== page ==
King Richard the Lionhearted

King Richard: Master of the third crusade
In the eleventh century the life of people varied greatly based upon social status. Kings, bishops, and nobles would have massive amounts of wealth and essentially created the phrase, “lives like a king.” They would live in massive castles observing the land while they watched the peasants work the fields. On the other hand the peasants lived in terrible housing with awful conditions. They lived in tiny shacks with their own animals and in their feces on a hard dirt floor. The only thing they had to look forward to was the supposed heaven for being an avid member of the Church, which was the highest authority in their lives. If a priest would tell a peasant to do something they would do it.   On the other side of the hemisphere a renaissance was occurring. Art, literature and science were all having massive advances, the Arabian empires were expanding, conquering, and inventing all under the banner of Islam, all the while converting more and more followers to the fast growing faith.   Eventually, however, the Muslims became cocky and stopped allowing Christian pilgrims into the Holy Land and the city of Jerusalem. They did this to make a Jerusalem a Muslim only city. The Christians, though, still wanted to visit the holy land.   This is what pope Urban II used to start the first crusade, the new series of wars that shaped the relationship between Europe and the Middle East today.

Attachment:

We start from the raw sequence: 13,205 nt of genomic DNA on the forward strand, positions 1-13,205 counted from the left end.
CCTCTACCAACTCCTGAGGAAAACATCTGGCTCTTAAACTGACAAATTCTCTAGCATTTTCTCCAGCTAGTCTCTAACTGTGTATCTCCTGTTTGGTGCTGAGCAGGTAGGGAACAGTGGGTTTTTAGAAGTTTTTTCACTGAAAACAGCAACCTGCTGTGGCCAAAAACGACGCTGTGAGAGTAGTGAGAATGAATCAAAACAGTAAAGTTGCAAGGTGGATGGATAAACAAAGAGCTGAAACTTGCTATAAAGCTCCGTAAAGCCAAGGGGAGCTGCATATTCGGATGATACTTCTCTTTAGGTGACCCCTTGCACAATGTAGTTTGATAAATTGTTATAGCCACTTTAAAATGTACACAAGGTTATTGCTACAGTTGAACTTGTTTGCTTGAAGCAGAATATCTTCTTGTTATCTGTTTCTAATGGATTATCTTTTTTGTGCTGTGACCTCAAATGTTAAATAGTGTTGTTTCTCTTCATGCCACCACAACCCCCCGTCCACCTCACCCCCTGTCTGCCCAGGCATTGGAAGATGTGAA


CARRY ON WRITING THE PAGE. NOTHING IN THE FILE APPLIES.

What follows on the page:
Life on a farm was boring. You woke up, raked the fields went to sleep and then did it all again. Except for the occasional break on Sunday to go to church, life was dull. So how would a bored young man escape the mundane life of a farmer? The answer is easy: join a crusade.
      There were eight official crusades. That is to say, the pope declared them and there were national armies at their disposal, but there were dozens more crusades declared outside of the pope’s jurisdiction. Crusades like the Children’s Crusade and the Peasants’ Crusade...